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Federal government reports progress being made to resolve Canada’s longest water advisory

Neskantaga First Nation marks 29th anniversary of record-long drinking water advisory

February 2, 2024  By Ground Water Canada

Ottawa – Yesterday marked the 29th anniversary of the Neskantaga First Nation’s drinking water advisory – the longest on record in Canada.

Indigenous Services Minister Patty Hajdu, however, reports progress is being made toward achieving clean and safe drinking water for the Northern Ontario community which has now endured 10,591 consecutive days under an advisory.

Neskantaga and the Government of Canada are working together on a 12-point action plan to address the community’s immediate and long-term needs. A meeting Feb. 1 between Hadju and Neskantaga First Nation Chief Christopher Moonias coincided with the government’s additional investment to resolve issues at the existing water treatment plant that would, once addressed, enable the First Nation to lift the drinking water advisory after 29 years.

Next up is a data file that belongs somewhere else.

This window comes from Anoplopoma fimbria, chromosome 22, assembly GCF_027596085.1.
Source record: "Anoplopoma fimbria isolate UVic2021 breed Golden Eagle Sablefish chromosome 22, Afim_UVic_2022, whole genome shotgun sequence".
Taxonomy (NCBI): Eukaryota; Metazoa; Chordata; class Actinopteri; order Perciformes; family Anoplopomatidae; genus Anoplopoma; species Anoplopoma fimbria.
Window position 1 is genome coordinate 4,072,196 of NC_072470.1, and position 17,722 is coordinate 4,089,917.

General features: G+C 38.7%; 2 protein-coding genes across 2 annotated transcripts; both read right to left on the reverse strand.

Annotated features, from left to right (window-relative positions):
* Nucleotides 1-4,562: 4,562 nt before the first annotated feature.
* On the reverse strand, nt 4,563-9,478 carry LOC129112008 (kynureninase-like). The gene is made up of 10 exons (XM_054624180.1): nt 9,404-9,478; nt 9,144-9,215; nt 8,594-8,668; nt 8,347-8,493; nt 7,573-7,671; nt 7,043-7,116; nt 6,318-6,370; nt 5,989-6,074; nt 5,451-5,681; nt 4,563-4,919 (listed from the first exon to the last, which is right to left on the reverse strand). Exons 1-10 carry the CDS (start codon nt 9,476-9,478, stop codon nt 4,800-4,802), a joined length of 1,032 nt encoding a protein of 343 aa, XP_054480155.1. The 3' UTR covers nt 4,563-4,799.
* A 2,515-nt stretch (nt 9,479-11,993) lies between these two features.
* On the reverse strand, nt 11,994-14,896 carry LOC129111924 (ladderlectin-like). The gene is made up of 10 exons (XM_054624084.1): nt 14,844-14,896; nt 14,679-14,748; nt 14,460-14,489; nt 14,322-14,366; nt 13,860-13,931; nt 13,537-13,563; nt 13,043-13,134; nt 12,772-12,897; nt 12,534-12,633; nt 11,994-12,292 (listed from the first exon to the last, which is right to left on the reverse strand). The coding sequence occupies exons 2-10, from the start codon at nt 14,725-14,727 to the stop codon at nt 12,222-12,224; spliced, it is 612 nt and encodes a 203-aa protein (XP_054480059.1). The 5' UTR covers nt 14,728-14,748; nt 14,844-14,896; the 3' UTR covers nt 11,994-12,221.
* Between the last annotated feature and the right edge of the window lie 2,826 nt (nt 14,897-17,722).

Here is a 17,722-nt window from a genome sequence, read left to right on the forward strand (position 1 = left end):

Moonias and Hajdu agree that a new water plant will be needed to meet the needs of the community. As a start, Hajdu committed to supporting Neskantaga in the design phase of this new plant. The work builds on the existing investments totalling $29.4 million to retrofit the community’s current water treatment plant, initially built in 1993 and expanded in 2017.

It has been recognized that the long-term drinking water advisory has a long-lasting impact on the mental health and well being of community members. No one in Neskantaga has ever experienced clean, safe drinking water in their homes – a full generation has gone without drinking from their taps, unlike others in neighboring cities like Thunder Bay.

Moonias and Hadju plan to meet regularly and work together to help lift the existing long-term drinking water advisory.

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